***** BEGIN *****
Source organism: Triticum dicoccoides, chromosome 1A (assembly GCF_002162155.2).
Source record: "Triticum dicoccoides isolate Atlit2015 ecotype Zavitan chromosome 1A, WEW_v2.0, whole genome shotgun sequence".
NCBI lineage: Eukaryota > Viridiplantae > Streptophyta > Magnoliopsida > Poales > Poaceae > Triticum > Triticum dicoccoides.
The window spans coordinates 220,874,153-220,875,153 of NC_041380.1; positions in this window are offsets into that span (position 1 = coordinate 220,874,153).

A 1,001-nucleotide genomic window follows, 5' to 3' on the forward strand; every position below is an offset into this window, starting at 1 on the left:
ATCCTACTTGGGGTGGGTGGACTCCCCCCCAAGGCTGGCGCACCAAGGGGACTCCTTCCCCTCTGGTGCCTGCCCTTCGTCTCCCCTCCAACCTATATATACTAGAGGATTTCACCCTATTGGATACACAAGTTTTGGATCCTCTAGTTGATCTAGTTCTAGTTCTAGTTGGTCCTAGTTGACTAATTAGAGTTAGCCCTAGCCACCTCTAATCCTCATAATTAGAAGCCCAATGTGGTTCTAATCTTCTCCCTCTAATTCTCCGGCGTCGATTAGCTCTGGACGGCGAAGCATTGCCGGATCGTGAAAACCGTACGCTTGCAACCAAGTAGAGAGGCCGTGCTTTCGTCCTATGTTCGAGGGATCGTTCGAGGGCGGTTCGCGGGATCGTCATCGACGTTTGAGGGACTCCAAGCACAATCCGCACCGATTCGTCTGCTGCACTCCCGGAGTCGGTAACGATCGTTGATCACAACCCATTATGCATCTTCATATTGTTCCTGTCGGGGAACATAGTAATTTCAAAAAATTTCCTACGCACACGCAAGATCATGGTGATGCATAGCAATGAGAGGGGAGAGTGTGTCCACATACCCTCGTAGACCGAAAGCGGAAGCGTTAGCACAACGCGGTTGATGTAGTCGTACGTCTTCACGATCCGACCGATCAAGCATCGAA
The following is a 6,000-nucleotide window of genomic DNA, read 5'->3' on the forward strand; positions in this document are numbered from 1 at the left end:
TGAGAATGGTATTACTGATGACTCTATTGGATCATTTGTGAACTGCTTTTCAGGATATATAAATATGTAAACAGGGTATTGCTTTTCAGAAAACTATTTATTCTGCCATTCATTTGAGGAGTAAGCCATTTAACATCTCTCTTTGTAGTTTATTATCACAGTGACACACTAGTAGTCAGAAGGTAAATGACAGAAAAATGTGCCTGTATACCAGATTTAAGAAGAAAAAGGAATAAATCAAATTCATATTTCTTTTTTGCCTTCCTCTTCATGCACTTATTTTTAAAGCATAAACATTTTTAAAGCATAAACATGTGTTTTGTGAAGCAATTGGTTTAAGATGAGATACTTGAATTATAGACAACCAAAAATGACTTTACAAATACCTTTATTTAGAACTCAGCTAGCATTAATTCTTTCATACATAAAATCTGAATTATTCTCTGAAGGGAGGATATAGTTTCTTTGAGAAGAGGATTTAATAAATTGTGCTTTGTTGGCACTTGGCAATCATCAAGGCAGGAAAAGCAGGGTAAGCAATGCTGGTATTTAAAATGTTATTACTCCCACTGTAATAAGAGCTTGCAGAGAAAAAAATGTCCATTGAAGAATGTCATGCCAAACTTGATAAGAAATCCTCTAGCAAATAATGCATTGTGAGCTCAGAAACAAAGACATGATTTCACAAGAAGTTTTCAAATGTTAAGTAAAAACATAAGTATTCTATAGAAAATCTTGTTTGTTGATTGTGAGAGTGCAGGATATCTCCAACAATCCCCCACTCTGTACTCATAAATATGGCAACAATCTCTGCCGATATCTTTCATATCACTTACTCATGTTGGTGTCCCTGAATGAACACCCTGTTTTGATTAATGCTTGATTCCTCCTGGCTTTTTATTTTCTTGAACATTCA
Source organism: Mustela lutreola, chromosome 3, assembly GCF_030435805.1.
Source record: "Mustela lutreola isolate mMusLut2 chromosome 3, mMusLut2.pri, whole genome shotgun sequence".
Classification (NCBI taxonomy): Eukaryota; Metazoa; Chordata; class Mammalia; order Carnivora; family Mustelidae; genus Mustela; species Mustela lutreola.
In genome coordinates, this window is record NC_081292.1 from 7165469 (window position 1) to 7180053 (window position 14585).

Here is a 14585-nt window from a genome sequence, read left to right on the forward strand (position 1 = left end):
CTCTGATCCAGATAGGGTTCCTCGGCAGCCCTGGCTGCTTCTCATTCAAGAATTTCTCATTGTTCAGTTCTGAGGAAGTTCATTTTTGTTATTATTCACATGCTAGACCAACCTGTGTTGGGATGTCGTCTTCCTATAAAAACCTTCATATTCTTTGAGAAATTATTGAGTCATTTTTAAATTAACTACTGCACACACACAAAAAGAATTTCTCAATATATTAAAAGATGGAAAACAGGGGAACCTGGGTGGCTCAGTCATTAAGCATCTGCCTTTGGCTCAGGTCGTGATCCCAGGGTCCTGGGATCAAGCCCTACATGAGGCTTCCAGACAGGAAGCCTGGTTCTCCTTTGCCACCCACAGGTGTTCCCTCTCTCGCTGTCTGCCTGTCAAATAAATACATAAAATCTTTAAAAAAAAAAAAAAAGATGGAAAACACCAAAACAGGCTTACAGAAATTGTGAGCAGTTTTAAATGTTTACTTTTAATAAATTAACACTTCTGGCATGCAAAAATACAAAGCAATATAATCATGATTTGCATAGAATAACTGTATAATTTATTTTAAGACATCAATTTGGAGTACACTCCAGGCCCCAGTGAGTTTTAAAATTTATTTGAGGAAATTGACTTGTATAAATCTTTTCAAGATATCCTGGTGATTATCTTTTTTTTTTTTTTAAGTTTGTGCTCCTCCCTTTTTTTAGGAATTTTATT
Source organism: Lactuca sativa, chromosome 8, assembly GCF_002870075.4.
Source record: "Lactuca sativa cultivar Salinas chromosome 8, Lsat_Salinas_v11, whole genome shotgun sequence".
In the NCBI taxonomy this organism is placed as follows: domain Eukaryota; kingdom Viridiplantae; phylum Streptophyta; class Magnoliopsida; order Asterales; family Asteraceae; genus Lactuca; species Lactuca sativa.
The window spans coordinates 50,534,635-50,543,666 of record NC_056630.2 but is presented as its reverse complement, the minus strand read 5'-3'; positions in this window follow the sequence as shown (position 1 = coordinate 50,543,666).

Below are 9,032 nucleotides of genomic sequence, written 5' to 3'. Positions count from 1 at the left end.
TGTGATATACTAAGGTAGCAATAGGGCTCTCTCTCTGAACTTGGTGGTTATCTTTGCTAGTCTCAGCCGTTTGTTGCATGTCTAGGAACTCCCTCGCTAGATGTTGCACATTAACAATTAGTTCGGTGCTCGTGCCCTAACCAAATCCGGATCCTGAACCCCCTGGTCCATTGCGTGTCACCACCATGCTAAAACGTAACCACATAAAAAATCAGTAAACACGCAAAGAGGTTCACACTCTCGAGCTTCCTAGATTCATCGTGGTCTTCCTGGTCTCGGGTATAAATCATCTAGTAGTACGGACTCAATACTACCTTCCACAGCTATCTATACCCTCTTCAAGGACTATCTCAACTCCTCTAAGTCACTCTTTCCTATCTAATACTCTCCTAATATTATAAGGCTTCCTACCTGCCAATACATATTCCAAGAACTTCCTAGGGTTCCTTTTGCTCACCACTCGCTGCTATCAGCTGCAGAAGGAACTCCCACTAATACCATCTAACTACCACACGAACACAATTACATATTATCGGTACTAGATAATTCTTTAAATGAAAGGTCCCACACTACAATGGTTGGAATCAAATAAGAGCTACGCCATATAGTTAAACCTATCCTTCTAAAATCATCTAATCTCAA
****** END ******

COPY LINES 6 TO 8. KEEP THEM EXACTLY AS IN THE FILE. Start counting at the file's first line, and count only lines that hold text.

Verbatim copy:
ATCCTACTTGGGGTGGGTGGACTCCCCCCCAAGGCTGGCGCACCAAGGGGACTCCTTCCCCTCTGGTGCCTGCCCTTCGTCTCCCCTCCAACCTATATATACTAGAGGATTTCACCCTATTGGATACACAAGTTTTGGATCCTCTAGTTGATCTAGTTCTAGTTCTAGTTGGTCCTAGTTGACTAATTAGAGTTAGCCCTAGCCACCTCTAATCCTCATAATTAGAAGCCCAATGTGGTTCTAATCTTCTCCCTCTAATTCTCCGGCGTCGATTAGCTCTGGACGGCGAAGCATTGCCGGATCGTGAAAACCGTACGCTTGCAACCAAGTAGAGAGGCCGTGCTTTCGTCCTATGTTCGAGGGATCGTTCGAGGGCGGTTCGCGGGATCGTCATCGACGTTTGAGGGACTCCAAGCACAATCCGCACCGATTCGTCTGCTGCACTCCCGGAGTCGGTAACGATCGTTGATCACAACCCATTATGCATCTTCATATTGTTCCTGTCGGGGAACATAGTAATTTCAAAAAATTTCCTACGCACACGCAAGATCATGGTGATGCATAGCAATGAGAGGGGAGAGTGTGTCCACATACCCTCGTAGACCGAAAGCGGAAGCGTTAGCACAACGCGGTTGATGTAGTCGTACGTCTTCACGATCCGACCGATCAAGCATCGAA
The following is a 6,000-nucleotide window of genomic DNA, read 5'->3' on the forward strand; positions in this document are numbered from 1 at the left end:
TGAGAATGGTATTACTGATGACTCTATTGGATCATTTGTGAACTGCTTTTCAGGATATATAAATATGTAAACAGGGTATTGCTTTTCAGAAAACTATTTATTCTGCCATTCATTTGAGGAGTAAGCCATTTAACATCTCTCTTTGTAGTTTATTATCACAGTGACACACTAGTAGTCAGAAGGTAAATGACAGAAAAATGTGCCTGTATACCAGATTTAAGAAGAAAAAGGAATAAATCAAATTCATATTTCTTTTTTGCCTTCCTCTTCATGCACTTATTTTTAAAGCATAAACATTTTTAAAGCATAAACATGTGTTTTGTGAAGCAATTGGTTTAAGATGAGATACTTGAATTATAGACAACCAAAAATGACTTTACAAATACCTTTATTTAGAACTCAGCTAGCATTAATTCTTTCATACATAAAATCTGAATTATTCTCTGAAGGGAGGATATAGTTTCTTTGAGAAGAGGATTTAATAAATTGTGCTTTGTTGGCACTTGGCAATCATCAAGGCAGGAAAAGCAGGGTAAGCAATGCTGGTATTTAAAATGTTATTACTCCCACTGTAATAAGAGCTTGCAGAGAAAAAAATGTCCATTGAAGAATGTCATGCCAAACTTGATAAGAAATCCTCTAGCAAATAATGCATTGTGAGCTCAGAAACAAAGACATGATTTCACAAGAAGTTTTCAAATGTTAAGTAAAAACATAAGTATTCTATAGAAAATCTTGTTTGTTGATTGTGAGAGTGCAGGATATCTCCAACAATCCCCCACTCTGTACTCATAAATATGGCAACAATCTCTGCCGATATCTTTCATATCACTTACTCATGTTGGTGTCCCTGAATGAACACCCTGTTTTGATTAATGCTTGATTCCTCCTGGCTTTTTATTTTCTTGAACATTCA